Few would dispute that the two biggest threats to our wildlife are habitat loss and climate change. In nature conservation we have been addressing the former for many decades through nature reserve acquisitions, and legal protection of habitats through the various designations, SSSI, SAC, SPA, etc that, at least for those working in conservation, have become familiar terms. Conservation as they say should be ‘habitat forming’ and more recently we have seen recognition of the importance of habitat creation and restoration.
Norfolk Wildlife Trust has been actively protecting special habitats in Norfolk ever since its formation in 1926. We purchased Cley Marshes and today manage big areas of rare habitats from Broadland fens to Breckland heaths, ancient woods to magical meadows. We also today are busy restoring habitats, from tracts heathland damaged and nearly lost through conifer planting at Grimston Warren to arable land in the Bure Valley restored to wet grazing marsh and increasingly through our Living Landscapes approach we are attempting this on a landscape scale. So when wildlife is threatened by habitat loss we know what to do – we have tools ranging from planning controls, site designations or as a last resort land purchase that can save threatened habitats. We even increasingly know how to restore or even create new habitats of wildlife value and conservation all over the country is busy doing this.
|Hickling Broad Cadbury's Hide, by Maurice Funnell|
So what can an organisation like NWT do about a global problem like climate change? If we are serious about ‘saving Norfolk’s wildlife for the future’ then surely this should be a key question. And of course it is; though it is one that we like other conservation organisations are struggling with. For starters our vision for Living Landscapes is both long term and predicated on the realisation that if wildlife needs to move, if populations need to shift their ranges as climate changes, then bigger better joined up habitat areas are going to be crucial. So, along with other Norfolk conservation organisations, we are mapping ecological corridors and considering how best to link our reserves together or expand them to make better ecological corridors and bigger, more resilient areas of habitat that will give wildlife the best chance to adapt to a changing climate.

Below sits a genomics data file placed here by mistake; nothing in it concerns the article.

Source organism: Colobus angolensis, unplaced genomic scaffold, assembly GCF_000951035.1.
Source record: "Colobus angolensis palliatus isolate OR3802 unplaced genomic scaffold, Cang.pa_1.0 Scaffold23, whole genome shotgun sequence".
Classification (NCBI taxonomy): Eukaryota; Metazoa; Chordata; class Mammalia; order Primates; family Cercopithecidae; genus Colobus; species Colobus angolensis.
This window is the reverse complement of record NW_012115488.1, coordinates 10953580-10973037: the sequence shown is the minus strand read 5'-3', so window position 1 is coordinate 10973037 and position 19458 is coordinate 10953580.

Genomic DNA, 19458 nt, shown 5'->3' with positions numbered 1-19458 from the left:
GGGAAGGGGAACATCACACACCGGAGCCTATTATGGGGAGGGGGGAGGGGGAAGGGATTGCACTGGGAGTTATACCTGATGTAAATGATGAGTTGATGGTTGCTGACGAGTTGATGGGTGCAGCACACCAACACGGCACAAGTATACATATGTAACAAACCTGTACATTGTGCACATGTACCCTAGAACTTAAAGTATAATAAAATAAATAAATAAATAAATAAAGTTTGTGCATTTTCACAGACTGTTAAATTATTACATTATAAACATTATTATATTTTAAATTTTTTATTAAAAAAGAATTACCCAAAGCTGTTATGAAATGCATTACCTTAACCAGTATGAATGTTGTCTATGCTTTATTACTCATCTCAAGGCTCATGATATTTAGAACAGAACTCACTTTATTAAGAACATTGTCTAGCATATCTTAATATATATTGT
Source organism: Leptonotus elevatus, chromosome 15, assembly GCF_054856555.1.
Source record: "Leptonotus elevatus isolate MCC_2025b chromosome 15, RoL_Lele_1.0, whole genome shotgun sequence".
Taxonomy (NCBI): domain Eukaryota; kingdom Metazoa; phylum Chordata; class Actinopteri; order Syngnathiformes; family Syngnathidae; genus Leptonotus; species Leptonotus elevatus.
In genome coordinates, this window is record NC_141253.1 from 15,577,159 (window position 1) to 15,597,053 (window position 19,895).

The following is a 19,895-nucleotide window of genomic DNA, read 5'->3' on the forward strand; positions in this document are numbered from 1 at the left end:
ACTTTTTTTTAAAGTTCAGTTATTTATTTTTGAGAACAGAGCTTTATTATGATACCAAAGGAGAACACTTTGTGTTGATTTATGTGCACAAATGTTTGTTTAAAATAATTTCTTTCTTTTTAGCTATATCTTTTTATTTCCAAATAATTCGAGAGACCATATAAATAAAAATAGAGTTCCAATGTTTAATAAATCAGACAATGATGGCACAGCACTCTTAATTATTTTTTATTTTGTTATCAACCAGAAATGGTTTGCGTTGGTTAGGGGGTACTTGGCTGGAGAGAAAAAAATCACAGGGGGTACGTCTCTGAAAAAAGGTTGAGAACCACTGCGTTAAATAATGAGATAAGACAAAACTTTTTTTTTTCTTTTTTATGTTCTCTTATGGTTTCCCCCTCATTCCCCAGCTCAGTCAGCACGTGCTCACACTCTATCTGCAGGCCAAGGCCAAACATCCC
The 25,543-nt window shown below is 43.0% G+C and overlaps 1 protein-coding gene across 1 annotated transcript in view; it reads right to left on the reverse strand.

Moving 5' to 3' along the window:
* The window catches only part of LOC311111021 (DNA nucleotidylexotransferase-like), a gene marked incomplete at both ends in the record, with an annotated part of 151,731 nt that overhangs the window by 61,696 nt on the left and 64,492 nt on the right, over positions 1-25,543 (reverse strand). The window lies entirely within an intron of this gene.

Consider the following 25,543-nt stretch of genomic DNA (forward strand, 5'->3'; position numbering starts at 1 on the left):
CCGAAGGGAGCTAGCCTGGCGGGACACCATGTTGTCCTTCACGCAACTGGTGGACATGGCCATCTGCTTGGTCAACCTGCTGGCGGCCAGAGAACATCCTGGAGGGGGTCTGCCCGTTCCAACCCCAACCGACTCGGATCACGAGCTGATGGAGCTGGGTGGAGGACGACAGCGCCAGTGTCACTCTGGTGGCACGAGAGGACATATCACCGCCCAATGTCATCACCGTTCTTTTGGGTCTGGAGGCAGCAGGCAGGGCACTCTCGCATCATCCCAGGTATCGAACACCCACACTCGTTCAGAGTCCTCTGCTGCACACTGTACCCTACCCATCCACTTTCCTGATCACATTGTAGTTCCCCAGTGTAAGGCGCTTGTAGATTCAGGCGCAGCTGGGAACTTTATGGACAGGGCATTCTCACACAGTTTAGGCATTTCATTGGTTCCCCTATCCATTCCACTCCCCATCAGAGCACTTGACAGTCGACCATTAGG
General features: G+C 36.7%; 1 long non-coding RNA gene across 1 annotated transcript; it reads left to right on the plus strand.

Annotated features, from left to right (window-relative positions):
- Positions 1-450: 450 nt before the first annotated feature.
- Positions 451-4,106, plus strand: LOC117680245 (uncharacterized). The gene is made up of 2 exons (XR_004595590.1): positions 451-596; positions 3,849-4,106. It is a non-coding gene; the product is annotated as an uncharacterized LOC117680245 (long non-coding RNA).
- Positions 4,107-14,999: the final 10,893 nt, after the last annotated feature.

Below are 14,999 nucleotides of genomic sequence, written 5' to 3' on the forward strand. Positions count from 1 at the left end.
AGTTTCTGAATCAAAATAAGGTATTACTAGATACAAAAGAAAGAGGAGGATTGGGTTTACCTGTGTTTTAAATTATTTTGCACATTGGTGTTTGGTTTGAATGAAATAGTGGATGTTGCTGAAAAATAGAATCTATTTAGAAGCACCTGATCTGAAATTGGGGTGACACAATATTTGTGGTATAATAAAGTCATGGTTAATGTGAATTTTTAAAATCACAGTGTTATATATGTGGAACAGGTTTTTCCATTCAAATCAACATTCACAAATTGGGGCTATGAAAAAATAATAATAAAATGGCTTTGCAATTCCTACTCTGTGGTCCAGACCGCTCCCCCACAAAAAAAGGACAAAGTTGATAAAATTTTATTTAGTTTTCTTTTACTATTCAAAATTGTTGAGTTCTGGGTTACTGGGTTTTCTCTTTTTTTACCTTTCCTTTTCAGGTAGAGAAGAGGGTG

We are also looking at how in the ways we manage our nature reserves we can build in resilience to future climate change: making plans to ensure our wetlands stay wet, and on our coastal reserves that our management plans fully consider the impacts of rising sea levels and the likelihood of more frequent flooding. We don’t of course have all the answers, but then again I’m not sure any of those world leaders in Paris do either! But for both our future and the future of our wildlife we need to be taking action now to ensure that whatever climate change may bring there are areas of linked habitats that give our wildlife the very best chance of survival and that the vision of our Living Landscapes becomes a future reality.
But what can we do as individuals? Well I guess most of us who care about the environment will be hoping that the world leaders who have come together in Paris this week will achieve agreements that really do move us towards the a carbon neutral future. The only sustainable long-term solution for both us and the wildlife we share the planet with is to give up our global addiction to fossil fuels and move to energy sources which don’t bring about global warming. And as we know there is progress: green sources of energy wind, solar, tidal, biomass and others are becoming more widely used and more competitively priced. There is hope, and I for one will be both hoping and, when necessary, demanding that our politicians turn the fine words we are hearing in Paris into actions that actually bring about real change. As Sir David Attenborough has indicated climate change is difficult issue today but if we don’t tackle it now it will become much harder to tackle tomorrow and then if no action is taken will become a problem that no longer can be tackled.
However I’m still left with that nagging question – perhaps my conscience speaking – the question of what actions I can take myself? Am I playing my part in any solution? Climate change is not just for the politicians and world leaders to tackle, it’s also an issue with which organisations like NWT need to grapple. It’s one for all business leaders and local decision makers here in Norfolk and beyond to be taking seriously and its one for you and me too! As both David Cameron and the Pope have said yesterday, along with many other politicians and world leaders, the decisions we make today will have huge consequences not just for present generations but also for generations as yet unborn and will determine the sort of world they inherit.
|Short eared owl at Upton, photo by Tabs Taberham|